In May, McGovern co-sponsored the Safe Highways and Infrastructure Preservation Act (SHIPA), which will extend truck size and weight limits already in place on Interstate highways to the entire National Highway System. Specifically, SHIPA will extend truck weight limits to 80,000 pounds, cap the length of tractor-trailer trucks at 53 feet and freeze the operation of long double and triple trailer trucks on the National Highway System. SHIPA will not take any truck off the road that is currently operating.
“I am honored to receive this award, which recognizes the importance of making our highways a safer place for all of us — and the next generation,” McGovern said. “We do not need bigger trucks on our highways, we need safer ones. Longer and heavier trucks require more stopping distance, have larger blind spots and increase the risks of rollover and of trailers swaying into adjacent lanes. I look forward to working with APITLA members on many other highway safety initiatives in the years to come.”
by Kelsey Pfeffer – Sept. 9, 2011 06:16 PM
The Arizona Republic – 12 News Breaking News Team
Authorities on Friday identified four people who were killed in a collision involving semis along Interstate 10 north of Tucson.
Three of the victims were from Pittsburgh, Texas, and were riding in a minivan that was struck by a semi Thursday. They were identified by the Arizona Department of Public Safety as driver Derrick Bryan Reynolds, 46, and passengers Wendy Reynolds, 42, and Joachim Reynolds, 20.
Sierra Transportation driver Rickey Duffey, 61, of Fayetteville, Ga., also was killed. DPS said he lost control of the rig, crossed a dirt median and slammed into the minivan.
Sierra Transportation employs 75 drivers and operates an average of 39 vehicles, according to the U.S. Department of Transportation, adding that the company has a safety rating of “satisfactory.”
Those injured in the crash include semi driver Steve Murphy, 58, who was in critical condition and transferred to Maricopa Medical Center; Dennis Robinson, 56, the co-driver of the Sierra truck who was taken to the University Medical Center in Tucson; and Samuel Molina, 50, the driver of a two-door Honda sedan who also was taken to University Medical Center.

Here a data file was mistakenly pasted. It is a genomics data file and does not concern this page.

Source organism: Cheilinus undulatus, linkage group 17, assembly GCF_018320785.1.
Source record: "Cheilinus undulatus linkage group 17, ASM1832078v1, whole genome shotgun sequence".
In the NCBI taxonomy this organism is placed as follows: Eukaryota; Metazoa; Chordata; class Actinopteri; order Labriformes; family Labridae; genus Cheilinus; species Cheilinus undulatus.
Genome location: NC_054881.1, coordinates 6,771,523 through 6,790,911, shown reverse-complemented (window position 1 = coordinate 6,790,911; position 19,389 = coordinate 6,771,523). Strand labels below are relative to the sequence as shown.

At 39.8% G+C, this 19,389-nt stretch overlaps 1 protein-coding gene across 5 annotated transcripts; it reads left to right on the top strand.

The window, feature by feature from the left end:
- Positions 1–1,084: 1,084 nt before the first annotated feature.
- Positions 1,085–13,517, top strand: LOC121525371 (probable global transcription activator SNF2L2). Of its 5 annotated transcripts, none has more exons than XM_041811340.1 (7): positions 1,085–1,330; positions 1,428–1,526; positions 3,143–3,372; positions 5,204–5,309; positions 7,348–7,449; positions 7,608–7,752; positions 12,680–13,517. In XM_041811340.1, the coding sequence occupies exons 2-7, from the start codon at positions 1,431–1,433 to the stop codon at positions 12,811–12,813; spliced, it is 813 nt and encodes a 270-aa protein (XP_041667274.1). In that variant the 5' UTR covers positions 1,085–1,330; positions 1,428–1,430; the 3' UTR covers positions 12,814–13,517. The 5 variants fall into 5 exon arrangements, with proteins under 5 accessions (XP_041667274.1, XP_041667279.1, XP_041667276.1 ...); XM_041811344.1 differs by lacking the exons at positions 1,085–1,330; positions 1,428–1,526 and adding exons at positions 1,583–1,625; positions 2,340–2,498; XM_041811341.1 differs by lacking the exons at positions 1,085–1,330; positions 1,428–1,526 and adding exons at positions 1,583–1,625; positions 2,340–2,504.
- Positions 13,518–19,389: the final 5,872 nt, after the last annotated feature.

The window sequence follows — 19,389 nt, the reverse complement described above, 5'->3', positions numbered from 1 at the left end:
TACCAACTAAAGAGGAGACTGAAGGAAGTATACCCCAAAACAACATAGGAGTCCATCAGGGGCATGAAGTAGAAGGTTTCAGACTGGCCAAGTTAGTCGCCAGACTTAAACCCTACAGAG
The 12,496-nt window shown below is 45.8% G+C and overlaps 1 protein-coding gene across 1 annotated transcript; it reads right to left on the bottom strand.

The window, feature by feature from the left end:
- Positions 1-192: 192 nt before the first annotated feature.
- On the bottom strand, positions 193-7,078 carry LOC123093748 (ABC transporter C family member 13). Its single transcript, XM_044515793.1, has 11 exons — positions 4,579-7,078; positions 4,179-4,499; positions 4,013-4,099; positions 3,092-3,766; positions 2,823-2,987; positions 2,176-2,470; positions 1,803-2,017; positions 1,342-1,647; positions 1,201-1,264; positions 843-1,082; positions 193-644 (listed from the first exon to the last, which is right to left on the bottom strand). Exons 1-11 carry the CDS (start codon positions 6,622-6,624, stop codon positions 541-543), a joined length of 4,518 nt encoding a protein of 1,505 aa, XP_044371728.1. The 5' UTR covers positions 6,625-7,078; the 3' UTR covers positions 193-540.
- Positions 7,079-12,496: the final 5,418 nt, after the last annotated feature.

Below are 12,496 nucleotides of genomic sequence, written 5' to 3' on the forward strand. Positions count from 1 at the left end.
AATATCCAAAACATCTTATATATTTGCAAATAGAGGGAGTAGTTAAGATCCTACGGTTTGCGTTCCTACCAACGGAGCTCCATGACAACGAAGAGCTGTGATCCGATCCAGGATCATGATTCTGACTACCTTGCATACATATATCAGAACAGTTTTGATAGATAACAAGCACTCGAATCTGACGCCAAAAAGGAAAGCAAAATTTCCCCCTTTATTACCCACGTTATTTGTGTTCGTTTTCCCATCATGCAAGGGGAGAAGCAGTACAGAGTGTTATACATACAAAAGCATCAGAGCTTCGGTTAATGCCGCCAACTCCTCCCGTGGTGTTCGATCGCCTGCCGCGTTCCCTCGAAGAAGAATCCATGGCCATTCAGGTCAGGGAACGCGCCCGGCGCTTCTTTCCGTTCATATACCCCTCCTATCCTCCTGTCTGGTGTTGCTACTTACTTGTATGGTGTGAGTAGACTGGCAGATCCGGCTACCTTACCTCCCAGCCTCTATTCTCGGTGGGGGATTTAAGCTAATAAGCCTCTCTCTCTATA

As you deliberate on the surface transportation authorization bill, I urge you to retain current federal truck size and weight limits and reject any special interest pilot projects or other attempts to increase these limits. I ask that you support the Safe Highways and Infrastructure Preservation Act (SHIPA) H.R. 1574/S. 876 which would “freeze” truck weights and lengths in every state and prevent dangerous overweight trucks from being on our already compromised roads and bridges.
On average 4,000 people are killed in truck crashes annually and 100,000 more are injured. The annual cost of truck crashes exceeds $19 billion. In the past 10 years more than 48,000 people have needlessly died and over 1 million have been injured in truck crashes. In fatal 2-vehicle crashes involving a passenger vehicle and a large truck 98% of the deaths are occupants of the passenger vehicles. Adding even more weight to a big truck dramatically increases the risk of death and serious injury.
[INSERT PERSONAL STORY]
It is time for Congress to say enough is enough. Please take action now to protect innocent motorists and truck drivers from the inherent dangers of overweight trucks which would also further damage our infrastructure and lead to more fuel consumption and more emissions. Please support SHIPA. Thank you.
- Press Release
- Media Advisory
- 2009 Truck Crash Deaths Per 100,000 Population (100KP) by state
- Support Proposed HOS Rule with 10 Hour Limit Provision
- Lake Research Partner National Survey
- Minimum Insurance Levels for Moter Carriers Needs to be Increased
- Protect Current Federal Truck Size and Weight Laws: Support SHIPA
- Status Report: UnderRide Crashes
Click Image below for a Photo Gallery from Conference
BALTIMORE COUNTY, Md. – It has been six months since Matthew Slattery suffered a traumatic brain injury after a tired trucker fell asleep at the wheel and barreled into his family’s car on an Ohio interstate.
Crash-test analysis by the Insurance Institute for Highway Safety shows that underride guards on tractor-trailers can fail even in relatively low-speed crashes, and the group is petitioning the federal government to require stronger guards that will remain in place during a crash and to mandate guards for more big rigs and trailers.
Rear-impact guards on trucks are meant to guard against car crashes.
Arlington, VA (February 1, 2011): The Truck Safety Coalition (TSC) supports the proposed rule issued by the Federal Motor Carrier Safety Administration (FMCSA) requiring that within three years long-haul commercial vehicles, trucks and buses, be equipped with Electronic On-Board Recorders (EOBRs). The U.S. Department of Transportation (DOT) and the National Transportation Safety Board (NTSB) have repeatedly cited driver fatigue as a major factor in truck crash causation. EOBRs which objectively document driving time and on-duty status will help reduce driver fatigue, eliminate fraudulent paper log books, and improve hours of service (HOS) rules enforcement.